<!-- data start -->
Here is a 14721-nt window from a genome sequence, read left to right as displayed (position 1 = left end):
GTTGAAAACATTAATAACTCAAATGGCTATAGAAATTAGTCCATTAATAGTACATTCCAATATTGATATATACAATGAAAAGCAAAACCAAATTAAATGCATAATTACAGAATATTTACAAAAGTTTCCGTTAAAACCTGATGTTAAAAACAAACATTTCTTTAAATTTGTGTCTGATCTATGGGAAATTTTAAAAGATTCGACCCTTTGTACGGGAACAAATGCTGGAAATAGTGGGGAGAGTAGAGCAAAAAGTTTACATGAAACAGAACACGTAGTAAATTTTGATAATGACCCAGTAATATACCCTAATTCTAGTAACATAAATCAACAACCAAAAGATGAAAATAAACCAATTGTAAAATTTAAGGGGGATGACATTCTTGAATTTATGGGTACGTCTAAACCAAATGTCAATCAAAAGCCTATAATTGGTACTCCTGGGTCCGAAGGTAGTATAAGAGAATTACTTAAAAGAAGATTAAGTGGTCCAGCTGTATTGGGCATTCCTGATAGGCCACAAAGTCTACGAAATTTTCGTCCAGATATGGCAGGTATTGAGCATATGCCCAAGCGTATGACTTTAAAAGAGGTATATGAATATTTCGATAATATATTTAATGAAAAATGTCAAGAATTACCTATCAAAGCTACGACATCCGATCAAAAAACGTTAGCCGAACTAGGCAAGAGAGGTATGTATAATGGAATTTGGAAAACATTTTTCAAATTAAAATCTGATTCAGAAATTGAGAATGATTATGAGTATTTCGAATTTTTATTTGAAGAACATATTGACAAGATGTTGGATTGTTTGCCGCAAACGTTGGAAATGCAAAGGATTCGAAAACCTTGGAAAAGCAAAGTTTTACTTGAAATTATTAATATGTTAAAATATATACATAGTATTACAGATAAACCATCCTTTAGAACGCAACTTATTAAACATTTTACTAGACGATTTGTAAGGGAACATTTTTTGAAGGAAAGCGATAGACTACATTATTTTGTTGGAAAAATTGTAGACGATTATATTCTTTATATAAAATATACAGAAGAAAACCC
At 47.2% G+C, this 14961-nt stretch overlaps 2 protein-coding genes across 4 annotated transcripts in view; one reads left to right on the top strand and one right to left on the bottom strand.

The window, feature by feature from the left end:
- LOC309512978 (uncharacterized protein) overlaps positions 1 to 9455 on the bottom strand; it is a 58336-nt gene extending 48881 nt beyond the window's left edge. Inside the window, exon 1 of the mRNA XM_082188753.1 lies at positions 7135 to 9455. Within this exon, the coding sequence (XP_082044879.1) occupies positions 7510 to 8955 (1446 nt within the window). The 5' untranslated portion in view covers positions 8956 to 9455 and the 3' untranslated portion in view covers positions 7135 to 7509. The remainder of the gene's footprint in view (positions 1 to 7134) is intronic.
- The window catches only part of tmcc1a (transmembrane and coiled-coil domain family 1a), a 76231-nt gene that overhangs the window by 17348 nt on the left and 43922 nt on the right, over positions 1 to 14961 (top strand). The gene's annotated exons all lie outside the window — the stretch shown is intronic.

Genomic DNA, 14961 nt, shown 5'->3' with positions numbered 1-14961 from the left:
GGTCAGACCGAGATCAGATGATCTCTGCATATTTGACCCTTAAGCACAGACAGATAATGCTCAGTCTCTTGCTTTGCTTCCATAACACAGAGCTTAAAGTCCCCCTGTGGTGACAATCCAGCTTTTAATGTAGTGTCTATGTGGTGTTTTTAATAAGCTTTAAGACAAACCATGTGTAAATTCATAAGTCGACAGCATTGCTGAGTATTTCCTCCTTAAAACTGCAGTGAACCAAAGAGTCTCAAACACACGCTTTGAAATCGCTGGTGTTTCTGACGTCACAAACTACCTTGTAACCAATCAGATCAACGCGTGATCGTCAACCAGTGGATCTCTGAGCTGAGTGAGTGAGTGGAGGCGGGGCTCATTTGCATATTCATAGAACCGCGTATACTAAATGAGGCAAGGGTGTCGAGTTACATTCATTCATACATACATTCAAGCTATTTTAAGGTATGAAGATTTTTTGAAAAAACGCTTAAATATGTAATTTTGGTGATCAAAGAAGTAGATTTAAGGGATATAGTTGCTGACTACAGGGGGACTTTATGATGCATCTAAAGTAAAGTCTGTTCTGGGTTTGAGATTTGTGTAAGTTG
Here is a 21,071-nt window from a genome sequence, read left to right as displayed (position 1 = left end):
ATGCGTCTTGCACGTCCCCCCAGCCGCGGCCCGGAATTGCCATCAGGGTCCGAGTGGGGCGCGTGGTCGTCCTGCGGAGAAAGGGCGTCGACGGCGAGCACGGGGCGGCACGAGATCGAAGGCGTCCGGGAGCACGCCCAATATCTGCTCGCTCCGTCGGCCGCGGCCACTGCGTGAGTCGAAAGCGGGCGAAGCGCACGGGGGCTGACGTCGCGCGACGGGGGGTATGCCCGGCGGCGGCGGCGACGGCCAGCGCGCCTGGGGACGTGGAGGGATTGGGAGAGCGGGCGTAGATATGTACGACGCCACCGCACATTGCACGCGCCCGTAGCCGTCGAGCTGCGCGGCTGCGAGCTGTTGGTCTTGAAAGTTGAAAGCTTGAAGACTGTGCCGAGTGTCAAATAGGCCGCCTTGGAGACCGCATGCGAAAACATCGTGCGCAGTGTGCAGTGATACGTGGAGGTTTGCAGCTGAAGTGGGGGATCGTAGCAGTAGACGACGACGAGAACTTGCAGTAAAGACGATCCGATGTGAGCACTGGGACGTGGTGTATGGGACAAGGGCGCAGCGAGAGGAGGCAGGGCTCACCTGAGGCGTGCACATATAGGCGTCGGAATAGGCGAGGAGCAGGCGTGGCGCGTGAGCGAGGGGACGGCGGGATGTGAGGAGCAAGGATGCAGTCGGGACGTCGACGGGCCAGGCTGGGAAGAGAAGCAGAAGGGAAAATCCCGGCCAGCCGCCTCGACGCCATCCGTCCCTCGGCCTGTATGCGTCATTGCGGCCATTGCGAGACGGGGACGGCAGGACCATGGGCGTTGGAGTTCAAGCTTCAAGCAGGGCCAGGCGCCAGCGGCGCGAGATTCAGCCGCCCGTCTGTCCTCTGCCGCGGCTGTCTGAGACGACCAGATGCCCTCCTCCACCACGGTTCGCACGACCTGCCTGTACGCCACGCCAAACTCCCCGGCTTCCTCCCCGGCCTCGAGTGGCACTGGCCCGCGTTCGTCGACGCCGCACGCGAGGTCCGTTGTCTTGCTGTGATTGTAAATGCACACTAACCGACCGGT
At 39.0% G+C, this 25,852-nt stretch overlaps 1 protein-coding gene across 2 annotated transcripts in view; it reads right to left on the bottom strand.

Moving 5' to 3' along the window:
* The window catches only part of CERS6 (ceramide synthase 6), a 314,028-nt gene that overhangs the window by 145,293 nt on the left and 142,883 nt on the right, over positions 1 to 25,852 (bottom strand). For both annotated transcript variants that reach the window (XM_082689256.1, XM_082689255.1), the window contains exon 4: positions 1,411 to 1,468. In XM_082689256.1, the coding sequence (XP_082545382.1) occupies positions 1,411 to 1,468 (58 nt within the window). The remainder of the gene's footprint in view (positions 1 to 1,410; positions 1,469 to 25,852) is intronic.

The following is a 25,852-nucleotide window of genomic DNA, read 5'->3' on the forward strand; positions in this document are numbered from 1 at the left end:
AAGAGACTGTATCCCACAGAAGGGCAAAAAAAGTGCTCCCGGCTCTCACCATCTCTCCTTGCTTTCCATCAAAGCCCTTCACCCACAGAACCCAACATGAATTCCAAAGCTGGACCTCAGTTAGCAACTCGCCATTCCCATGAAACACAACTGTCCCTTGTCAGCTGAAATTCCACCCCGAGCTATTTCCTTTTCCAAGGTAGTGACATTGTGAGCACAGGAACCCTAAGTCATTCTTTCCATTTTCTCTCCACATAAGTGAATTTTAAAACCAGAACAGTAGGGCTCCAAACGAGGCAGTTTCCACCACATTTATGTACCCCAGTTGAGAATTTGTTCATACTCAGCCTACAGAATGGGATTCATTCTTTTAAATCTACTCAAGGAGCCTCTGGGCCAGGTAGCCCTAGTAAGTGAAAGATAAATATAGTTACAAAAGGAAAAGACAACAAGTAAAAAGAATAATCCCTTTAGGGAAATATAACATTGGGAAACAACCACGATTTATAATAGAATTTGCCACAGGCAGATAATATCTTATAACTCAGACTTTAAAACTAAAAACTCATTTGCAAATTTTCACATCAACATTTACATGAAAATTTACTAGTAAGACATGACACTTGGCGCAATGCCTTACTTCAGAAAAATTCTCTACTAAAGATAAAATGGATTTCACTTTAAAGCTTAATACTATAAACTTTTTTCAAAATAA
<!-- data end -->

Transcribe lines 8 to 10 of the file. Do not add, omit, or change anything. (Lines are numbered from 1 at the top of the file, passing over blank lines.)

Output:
GGTCAGACCGAGATCAGATGATCTCTGCATATTTGACCCTTAAGCACAGACAGATAATGCTCAGTCTCTTGCTTTGCTTCCATAACACAGAGCTTAAAGTCCCCCTGTGGTGACAATCCAGCTTTTAATGTAGTGTCTATGTGGTGTTTTTAATAAGCTTTAAGACAAACCATGTGTAAATTCATAAGTCGACAGCATTGCTGAGTATTTCCTCCTTAAAACTGCAGTGAACCAAAGAGTCTCAAACACACGCTTTGAAATCGCTGGTGTTTCTGACGTCACAAACTACCTTGTAACCAATCAGATCAACGCGTGATCGTCAACCAGTGGATCTCTGAGCTGAGTGAGTGAGTGGAGGCGGGGCTCATTTGCATATTCATAGAACCGCGTATACTAAATGAGGCAAGGGTGTCGAGTTACATTCATTCATACATACATTCAAGCTATTTTAAGGTATGAAGATTTTTTGAAAAAACGCTTAAATATGTAATTTTGGTGATCAAAGAAGTAGATTTAAGGGATATAGTTGCTGACTACAGGGGGACTTTATGATGCATCTAAAGTAAAGTCTGTTCTGGGTTTGAGATTTGTGTAAGTTG
Here is a 21,071-nt window from a genome sequence, read left to right as displayed (position 1 = left end):
ATGCGTCTTGCACGTCCCCCCAGCCGCGGCCCGGAATTGCCATCAGGGTCCGAGTGGGGCGCGTGGTCGTCCTGCGGAGAAAGGGCGTCGACGGCGAGCACGGGGCGGCACGAGATCGAAGGCGTCCGGGAGCACGCCCAATATCTGCTCGCTCCGTCGGCCGCGGCCACTGCGTGAGTCGAAAGCGGGCGAAGCGCACGGGGGCTGACGTCGCGCGACGGGGGGTATGCCCGGCGGCGGCGGCGACGGCCAGCGCGCCTGGGGACGTGGAGGGATTGGGAGAGCGGGCGTAGATATGTACGACGCCACCGCACATTGCACGCGCCCGTAGCCGTCGAGCTGCGCGGCTGCGAGCTGTTGGTCTTGAAAGTTGAAAGCTTGAAGACTGTGCCGAGTGTCAAATAGGCCGCCTTGGAGACCGCATGCGAAAACATCGTGCGCAGTGTGCAGTGATACGTGGAGGTTTGCAGCTGAAGTGGGGGATCGTAGCAGTAGACGACGACGAGAACTTGCAGTAAAGACGATCCGATGTGAGCACTGGGACGTGGTGTATGGGACAAGGGCGCAGCGAGAGGAGGCAGGGCTCACCTGAGGCGTGCACATATAGGCGTCGGAATAGGCGAGGAGCAGGCGTGGCGCGTGAGCGAGGGGACGGCGGGATGTGAGGAGCAAGGATGCAGTCGGGACGTCGACGGGCCAGGCTGGGAAGAGAAGCAGAAGGGAAAATCCCGGCCAGCCGCCTCGACGCCATCCGTCCCTCGGCCTGTATGCGTCATTGCGGCCATTGCGAGACGGGGACGGCAGGACCATGGGCGTTGGAGTTCAAGCTTCAAGCAGGGCCAGGCGCCAGCGGCGCGAGATTCAGCCGCCCGTCTGTCCTCTGCCGCGGCTGTCTGAGACGACCAGATGCCCTCCTCCACCACGGTTCGCACGACCTGCCTGTACGCCACGCCAAACTCCCCGGCTTCCTCCCCGGCCTCGAGTGGCACTGGCCCGCGTTCGTCGACGCCGCACGCGAGGTCCGTTGTCTTGCTGTGATTGTAAATGCACACTAACCGACCGGT